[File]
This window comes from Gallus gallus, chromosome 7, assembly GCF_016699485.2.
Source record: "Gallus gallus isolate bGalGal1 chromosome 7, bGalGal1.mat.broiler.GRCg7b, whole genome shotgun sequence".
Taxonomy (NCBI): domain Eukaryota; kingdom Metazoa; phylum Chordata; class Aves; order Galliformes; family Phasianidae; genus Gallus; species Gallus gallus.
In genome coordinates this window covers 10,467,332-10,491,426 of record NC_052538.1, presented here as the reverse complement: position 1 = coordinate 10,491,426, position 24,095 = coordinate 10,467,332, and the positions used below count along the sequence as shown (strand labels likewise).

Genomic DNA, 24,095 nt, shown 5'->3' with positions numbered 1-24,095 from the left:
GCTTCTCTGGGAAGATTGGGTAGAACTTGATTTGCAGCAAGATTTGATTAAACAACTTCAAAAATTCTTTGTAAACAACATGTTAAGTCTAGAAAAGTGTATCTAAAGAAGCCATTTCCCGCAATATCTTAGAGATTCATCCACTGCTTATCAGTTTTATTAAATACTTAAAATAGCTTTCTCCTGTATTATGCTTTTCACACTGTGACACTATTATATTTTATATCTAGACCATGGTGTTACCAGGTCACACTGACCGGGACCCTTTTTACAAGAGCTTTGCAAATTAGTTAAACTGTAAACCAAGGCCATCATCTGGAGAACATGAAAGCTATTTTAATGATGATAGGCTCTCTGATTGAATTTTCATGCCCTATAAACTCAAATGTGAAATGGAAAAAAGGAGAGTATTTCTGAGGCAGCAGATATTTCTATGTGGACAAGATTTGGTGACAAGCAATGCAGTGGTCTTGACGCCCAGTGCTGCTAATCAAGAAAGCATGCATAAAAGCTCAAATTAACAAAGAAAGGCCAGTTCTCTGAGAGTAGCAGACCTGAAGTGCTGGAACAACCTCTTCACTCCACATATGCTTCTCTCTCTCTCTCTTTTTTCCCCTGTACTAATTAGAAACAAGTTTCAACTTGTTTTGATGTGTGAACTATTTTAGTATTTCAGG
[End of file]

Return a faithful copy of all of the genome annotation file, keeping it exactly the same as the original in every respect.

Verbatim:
This window comes from Gallus gallus, chromosome 7, assembly GCF_016699485.2.
Source record: "Gallus gallus isolate bGalGal1 chromosome 7, bGalGal1.mat.broiler.GRCg7b, whole genome shotgun sequence".
Taxonomy (NCBI): domain Eukaryota; kingdom Metazoa; phylum Chordata; class Aves; order Galliformes; family Phasianidae; genus Gallus; species Gallus gallus.
In genome coordinates this window covers 10,467,332-10,491,426 of record NC_052538.1, presented here as the reverse complement: position 1 = coordinate 10,491,426, position 24,095 = coordinate 10,467,332, and the positions used below count along the sequence as shown (strand labels likewise).

Genomic DNA, 24,095 nt, shown 5'->3' with positions numbered 1-24,095 from the left:
GCTTCTCTGGGAAGATTGGGTAGAACTTGATTTGCAGCAAGATTTGATTAAACAACTTCAAAAATTCTTTGTAAACAACATGTTAAGTCTAGAAAAGTGTATCTAAAGAAGCCATTTCCCGCAATATCTTAGAGATTCATCCACTGCTTATCAGTTTTATTAAATACTTAAAATAGCTTTCTCCTGTATTATGCTTTTCACACTGTGACACTATTATATTTTATATCTAGACCATGGTGTTACCAGGTCACACTGACCGGGACCCTTTTTACAAGAGCTTTGCAAATTAGTTAAACTGTAAACCAAGGCCATCATCTGGAGAACATGAAAGCTATTTTAATGATGATAGGCTCTCTGATTGAATTTTCATGCCCTATAAACTCAAATGTGAAATGGAAAAAAGGAGAGTATTTCTGAGGCAGCAGATATTTCTATGTGGACAAGATTTGGTGACAAGCAATGCAGTGGTCTTGACGCCCAGTGCTGCTAATCAAGAAAGCATGCATAAAAGCTCAAATTAACAAAGAAAGGCCAGTTCTCTGAGAGTAGCAGACCTGAAGTGCTGGAACAACCTCTTCACTCCACATATGCTTCTCTCTCTCTCTCTTTTTTCCCCTGTACTAATTAGAAACAAGTTTCAACTTGTTTTGATGTGTGAACTATTTTAGTATTTCAGG